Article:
BEREA, Ky. — The Kentucky Association of Food Banks announced the release of The State of Senior Hunger in America in 2015, a study about food insecurity among seniors in the U.S. produced by Feeding America and released in partnership with the National Foundation to End Senior Hunger (NFESH). The report shows that nationally, 5.4 million seniors age 60 or older (8.1 percent) were food insecure in 2015, the most recent year for which data is available. In Kentucky, 9.8 percent of seniors were food insecure. Food insecurity refers to the lack of access to enough nutritious food.
Nationally, the 8.1 percent of seniors who are food insecure does represent a slight decrease over the prior year, and the first decline since 2009. Despite relative improvement, the rate and number of seniors affected remains well above pre-recession levels. In 2007 when the recession was just beginning, 6.3 percent and 3.2 million seniors were food insecure – 2.2 million fewer than the most recently reported total of food insecure seniors. These findings are further evidence that the benefits of the improved economy are not being enjoyed by all.
“One senior citizen in Kentucky struggling with hunger is too many, let alone nearly 1 in 10,” said Tamara Sandberg, Executive Director of the Kentucky Association of Food Banks. “All of us – including the charitable sector, government leaders, and the business community — have a role to play in ending senior hunger in Kentucky.”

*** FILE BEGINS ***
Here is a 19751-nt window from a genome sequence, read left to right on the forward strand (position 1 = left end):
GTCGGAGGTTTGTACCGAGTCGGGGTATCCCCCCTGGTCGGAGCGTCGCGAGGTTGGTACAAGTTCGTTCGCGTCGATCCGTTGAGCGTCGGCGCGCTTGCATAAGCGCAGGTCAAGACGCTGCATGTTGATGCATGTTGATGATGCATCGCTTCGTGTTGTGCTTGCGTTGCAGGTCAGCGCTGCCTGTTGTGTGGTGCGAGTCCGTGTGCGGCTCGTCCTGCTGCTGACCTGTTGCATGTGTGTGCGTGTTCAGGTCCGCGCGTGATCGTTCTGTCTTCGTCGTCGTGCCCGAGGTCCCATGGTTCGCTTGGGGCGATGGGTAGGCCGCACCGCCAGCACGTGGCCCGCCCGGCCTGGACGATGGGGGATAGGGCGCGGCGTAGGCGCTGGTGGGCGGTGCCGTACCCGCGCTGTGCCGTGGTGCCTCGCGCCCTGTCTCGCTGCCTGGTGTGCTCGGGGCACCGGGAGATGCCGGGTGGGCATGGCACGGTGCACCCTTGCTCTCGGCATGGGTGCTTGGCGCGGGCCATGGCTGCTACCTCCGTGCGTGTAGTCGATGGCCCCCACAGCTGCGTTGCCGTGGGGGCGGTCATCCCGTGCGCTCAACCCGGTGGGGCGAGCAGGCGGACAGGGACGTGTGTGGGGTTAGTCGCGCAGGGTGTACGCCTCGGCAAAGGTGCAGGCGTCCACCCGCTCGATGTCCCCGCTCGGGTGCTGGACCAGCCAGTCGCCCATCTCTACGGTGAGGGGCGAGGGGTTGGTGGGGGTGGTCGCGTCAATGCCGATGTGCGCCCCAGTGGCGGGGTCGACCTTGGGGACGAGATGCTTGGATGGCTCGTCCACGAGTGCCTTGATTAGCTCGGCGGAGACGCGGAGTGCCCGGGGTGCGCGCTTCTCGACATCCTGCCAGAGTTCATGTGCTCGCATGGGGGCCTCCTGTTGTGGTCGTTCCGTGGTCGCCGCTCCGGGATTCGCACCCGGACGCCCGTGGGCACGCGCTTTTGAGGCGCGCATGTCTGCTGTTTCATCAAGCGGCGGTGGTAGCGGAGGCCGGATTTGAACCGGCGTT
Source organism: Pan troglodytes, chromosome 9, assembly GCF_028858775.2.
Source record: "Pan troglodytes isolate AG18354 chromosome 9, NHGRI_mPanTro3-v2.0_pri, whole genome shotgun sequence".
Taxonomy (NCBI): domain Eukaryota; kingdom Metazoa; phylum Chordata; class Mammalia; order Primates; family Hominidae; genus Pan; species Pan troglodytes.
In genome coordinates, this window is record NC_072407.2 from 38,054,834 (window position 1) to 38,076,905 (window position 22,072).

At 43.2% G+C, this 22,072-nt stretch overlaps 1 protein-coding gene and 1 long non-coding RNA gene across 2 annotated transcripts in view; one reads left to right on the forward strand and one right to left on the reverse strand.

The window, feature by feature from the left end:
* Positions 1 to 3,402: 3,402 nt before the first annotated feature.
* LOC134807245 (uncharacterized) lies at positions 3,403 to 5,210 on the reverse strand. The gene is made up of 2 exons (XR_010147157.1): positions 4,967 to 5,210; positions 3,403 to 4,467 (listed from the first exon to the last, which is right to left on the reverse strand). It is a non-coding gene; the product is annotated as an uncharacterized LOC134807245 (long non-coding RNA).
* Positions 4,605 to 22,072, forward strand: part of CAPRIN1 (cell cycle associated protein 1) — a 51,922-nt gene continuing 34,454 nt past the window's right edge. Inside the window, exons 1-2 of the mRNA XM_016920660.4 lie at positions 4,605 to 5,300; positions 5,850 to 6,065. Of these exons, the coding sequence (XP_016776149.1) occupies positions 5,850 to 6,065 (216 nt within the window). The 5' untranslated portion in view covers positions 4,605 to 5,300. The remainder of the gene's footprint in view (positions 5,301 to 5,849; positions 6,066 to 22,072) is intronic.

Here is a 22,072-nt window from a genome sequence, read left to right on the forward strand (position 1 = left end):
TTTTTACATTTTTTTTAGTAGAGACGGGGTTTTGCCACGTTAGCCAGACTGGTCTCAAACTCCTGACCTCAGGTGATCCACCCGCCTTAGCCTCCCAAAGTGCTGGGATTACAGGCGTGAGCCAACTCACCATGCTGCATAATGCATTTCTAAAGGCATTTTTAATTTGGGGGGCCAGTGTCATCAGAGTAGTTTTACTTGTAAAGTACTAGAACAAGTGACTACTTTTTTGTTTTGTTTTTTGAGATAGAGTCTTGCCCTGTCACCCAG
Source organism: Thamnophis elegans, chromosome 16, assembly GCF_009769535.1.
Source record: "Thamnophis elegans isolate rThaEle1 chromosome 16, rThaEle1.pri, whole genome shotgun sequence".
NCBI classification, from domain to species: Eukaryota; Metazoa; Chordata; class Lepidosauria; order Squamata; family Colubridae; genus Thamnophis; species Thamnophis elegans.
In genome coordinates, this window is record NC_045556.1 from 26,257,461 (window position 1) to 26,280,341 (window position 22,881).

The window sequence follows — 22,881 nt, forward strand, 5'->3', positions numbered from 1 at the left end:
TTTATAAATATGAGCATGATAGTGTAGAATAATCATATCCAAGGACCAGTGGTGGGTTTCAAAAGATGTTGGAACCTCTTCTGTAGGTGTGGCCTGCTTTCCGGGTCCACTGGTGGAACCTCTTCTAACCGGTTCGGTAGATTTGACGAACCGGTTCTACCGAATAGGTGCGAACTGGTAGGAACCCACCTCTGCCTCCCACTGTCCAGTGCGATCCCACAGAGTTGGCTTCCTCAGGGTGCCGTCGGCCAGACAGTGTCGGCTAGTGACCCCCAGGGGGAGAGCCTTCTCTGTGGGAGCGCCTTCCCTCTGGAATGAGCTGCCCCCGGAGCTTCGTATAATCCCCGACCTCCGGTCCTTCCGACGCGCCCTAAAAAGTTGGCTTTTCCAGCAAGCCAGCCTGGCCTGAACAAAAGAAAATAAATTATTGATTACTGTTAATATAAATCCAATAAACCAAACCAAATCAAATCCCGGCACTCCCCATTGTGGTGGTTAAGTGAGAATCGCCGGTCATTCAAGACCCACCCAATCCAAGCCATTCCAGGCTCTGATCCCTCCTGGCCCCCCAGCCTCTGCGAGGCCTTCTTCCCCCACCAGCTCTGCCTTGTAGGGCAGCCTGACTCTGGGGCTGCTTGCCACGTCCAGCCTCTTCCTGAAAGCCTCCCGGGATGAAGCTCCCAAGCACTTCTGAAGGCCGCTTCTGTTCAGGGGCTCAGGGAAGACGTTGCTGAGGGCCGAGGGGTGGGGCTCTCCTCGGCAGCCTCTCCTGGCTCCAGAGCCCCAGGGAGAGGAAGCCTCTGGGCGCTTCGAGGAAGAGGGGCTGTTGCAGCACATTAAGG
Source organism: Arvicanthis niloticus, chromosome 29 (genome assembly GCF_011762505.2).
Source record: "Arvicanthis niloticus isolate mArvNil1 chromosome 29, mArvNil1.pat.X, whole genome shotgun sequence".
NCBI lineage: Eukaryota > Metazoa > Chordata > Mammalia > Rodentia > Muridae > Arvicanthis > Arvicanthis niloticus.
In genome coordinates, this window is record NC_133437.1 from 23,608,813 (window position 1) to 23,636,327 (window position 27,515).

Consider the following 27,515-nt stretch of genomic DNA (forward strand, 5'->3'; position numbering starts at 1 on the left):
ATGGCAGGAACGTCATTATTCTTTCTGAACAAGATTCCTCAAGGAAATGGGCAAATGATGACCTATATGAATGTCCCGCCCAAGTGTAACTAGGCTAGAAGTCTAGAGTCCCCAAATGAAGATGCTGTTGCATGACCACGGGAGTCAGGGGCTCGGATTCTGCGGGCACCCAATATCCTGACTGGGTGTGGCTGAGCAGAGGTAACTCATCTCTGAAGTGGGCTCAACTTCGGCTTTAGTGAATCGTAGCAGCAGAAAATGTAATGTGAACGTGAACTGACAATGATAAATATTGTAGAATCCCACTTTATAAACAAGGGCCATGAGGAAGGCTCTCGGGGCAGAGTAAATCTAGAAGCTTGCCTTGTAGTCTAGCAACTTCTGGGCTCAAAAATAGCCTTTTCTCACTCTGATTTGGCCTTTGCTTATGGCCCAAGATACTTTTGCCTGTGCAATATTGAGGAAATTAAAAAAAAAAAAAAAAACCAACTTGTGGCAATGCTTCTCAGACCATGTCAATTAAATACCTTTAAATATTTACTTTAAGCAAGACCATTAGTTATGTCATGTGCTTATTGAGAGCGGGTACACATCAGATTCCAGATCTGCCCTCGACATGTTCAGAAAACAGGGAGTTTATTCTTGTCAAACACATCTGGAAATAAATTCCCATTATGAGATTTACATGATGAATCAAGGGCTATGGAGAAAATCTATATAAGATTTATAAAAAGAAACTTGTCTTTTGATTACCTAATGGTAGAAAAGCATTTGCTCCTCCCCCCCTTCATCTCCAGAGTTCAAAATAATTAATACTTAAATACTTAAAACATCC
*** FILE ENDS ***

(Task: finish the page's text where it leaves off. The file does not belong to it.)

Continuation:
The Kentucky Association of Food Banks is comprised of seven of the 200 food banks in the Feeding America network that collectively provides food assistance to 46 million Americans struggling with hunger. The members of the Kentucky Association of Food Banks distributed the equivalent of 58 million meals last year and feed an average of 50,000 Kentuckians each week. Twenty percent of individuals served by a food bank in Kentucky are aged 60 or older.
“The number of seniors facing hunger in this country remains unacceptably high. After lifetimes of hard work many of America’s seniors are put in the terrible position of having to choose between groceries and medical care,” said Feeding America CEO Diana Aviv. “These are parents, grandparents and cherished friends and we must ensure they have the nutritious food they need. Feeding America is working to prevent their hunger every day.”
This latest report documents the characteristics of seniors who struggle to meet their nutritional needs. Specifically, in 2015, researchers found:
· Seniors who are racial or ethnic minorities, low-income, and younger vs. older (age 60-69 vs. age 80+) were most likely to be affected by some level of food insecurity.
· Seniors who reported a disability were disproportionately affected, with 25 percent reporting food insecurity and an additional 13 percent reporting marginal food security.
· Senior food insecurity rates vary by state, ranging from 2.9% in North Dakota to 15.6% in Louisiana. Kentucky, with 9.8% of seniors food insecure, is on the high end of that range.
· Food insecurity adversely affects a person’s health, and the implications can be particularly problematic for seniors. Compared to food-secure seniors, food-insecure seniors:
o Consume fewer calories and lower quantities of key nutrients.
o Are more likely to experience negative health conditions, including depression, asthma, and chest pain.
The State of Senior Hunger in America was produced by Feeding America in partnership with NFESH. The study was conducted by researchers Dr. James Ziliak and Dr. Craig Gundersen and is the source for national- and state-level information about food insecurity among seniors age 60 and older, as well as data about related health implications. An executive summary of the report is available here.
— Kentucky Association of Food Banks
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